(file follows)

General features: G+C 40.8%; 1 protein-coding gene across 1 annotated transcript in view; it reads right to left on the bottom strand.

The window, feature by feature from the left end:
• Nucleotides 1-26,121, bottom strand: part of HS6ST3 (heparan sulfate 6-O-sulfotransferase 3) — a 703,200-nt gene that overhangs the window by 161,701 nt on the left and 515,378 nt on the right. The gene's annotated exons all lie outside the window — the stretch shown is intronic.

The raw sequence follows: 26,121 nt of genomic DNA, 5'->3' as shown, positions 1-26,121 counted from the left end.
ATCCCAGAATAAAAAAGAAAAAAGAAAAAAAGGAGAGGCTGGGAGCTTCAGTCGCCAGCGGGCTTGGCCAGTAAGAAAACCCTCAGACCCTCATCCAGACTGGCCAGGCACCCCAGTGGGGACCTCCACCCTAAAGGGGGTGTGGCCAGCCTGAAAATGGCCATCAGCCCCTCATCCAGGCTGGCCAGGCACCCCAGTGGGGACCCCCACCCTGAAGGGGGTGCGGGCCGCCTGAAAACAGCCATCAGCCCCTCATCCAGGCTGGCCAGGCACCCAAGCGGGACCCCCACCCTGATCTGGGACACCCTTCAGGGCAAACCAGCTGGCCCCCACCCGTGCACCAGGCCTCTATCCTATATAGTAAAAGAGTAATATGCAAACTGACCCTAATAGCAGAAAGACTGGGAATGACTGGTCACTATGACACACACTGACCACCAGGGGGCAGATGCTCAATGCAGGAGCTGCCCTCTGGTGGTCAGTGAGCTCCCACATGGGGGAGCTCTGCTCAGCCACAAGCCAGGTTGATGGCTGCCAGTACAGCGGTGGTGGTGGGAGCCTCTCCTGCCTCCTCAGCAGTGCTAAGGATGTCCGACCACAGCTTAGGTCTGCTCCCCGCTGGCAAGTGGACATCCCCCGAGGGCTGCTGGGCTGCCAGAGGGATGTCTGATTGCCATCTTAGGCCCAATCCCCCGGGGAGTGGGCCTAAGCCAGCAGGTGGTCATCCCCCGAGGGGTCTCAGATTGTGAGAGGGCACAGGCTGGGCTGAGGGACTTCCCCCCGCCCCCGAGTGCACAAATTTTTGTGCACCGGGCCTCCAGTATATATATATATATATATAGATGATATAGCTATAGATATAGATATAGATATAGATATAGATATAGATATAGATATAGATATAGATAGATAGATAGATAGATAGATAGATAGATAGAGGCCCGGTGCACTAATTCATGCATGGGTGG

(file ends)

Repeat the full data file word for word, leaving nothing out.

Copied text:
General features: G+C 40.8%; 1 protein-coding gene across 1 annotated transcript in view; it reads right to left on the bottom strand.

The window, feature by feature from the left end:
• Nucleotides 1-26,121, bottom strand: part of HS6ST3 (heparan sulfate 6-O-sulfotransferase 3) — a 703,200-nt gene that overhangs the window by 161,701 nt on the left and 515,378 nt on the right. The gene's annotated exons all lie outside the window — the stretch shown is intronic.

The raw sequence follows: 26,121 nt of genomic DNA, 5'->3' as shown, positions 1-26,121 counted from the left end.
ATCCCAGAATAAAAAAGAAAAAAGAAAAAAAGGAGAGGCTGGGAGCTTCAGTCGCCAGCGGGCTTGGCCAGTAAGAAAACCCTCAGACCCTCATCCAGACTGGCCAGGCACCCCAGTGGGGACCTCCACCCTAAAGGGGGTGTGGCCAGCCTGAAAATGGCCATCAGCCCCTCATCCAGGCTGGCCAGGCACCCCAGTGGGGACCCCCACCCTGAAGGGGGTGCGGGCCGCCTGAAAACAGCCATCAGCCCCTCATCCAGGCTGGCCAGGCACCCAAGCGGGACCCCCACCCTGATCTGGGACACCCTTCAGGGCAAACCAGCTGGCCCCCACCCGTGCACCAGGCCTCTATCCTATATAGTAAAAGAGTAATATGCAAACTGACCCTAATAGCAGAAAGACTGGGAATGACTGGTCACTATGACACACACTGACCACCAGGGGGCAGATGCTCAATGCAGGAGCTGCCCTCTGGTGGTCAGTGAGCTCCCACATGGGGGAGCTCTGCTCAGCCACAAGCCAGGTTGATGGCTGCCAGTACAGCGGTGGTGGTGGGAGCCTCTCCTGCCTCCTCAGCAGTGCTAAGGATGTCCGACCACAGCTTAGGTCTGCTCCCCGCTGGCAAGTGGACATCCCCCGAGGGCTGCTGGGCTGCCAGAGGGATGTCTGATTGCCATCTTAGGCCCAATCCCCCGGGGAGTGGGCCTAAGCCAGCAGGTGGTCATCCCCCGAGGGGTCTCAGATTGTGAGAGGGCACAGGCTGGGCTGAGGGACTTCCCCCCGCCCCCGAGTGCACAAATTTTTGTGCACCGGGCCTCCAGTATATATATATATATATATAGATGATATAGCTATAGATATAGATATAGATATAGATATAGATATAGATATAGATATAGATATAGATAGATAGATAGATAGATAGATAGATAGATAGAGGCCCGGTGCACTAATTCATGCATGGGTGG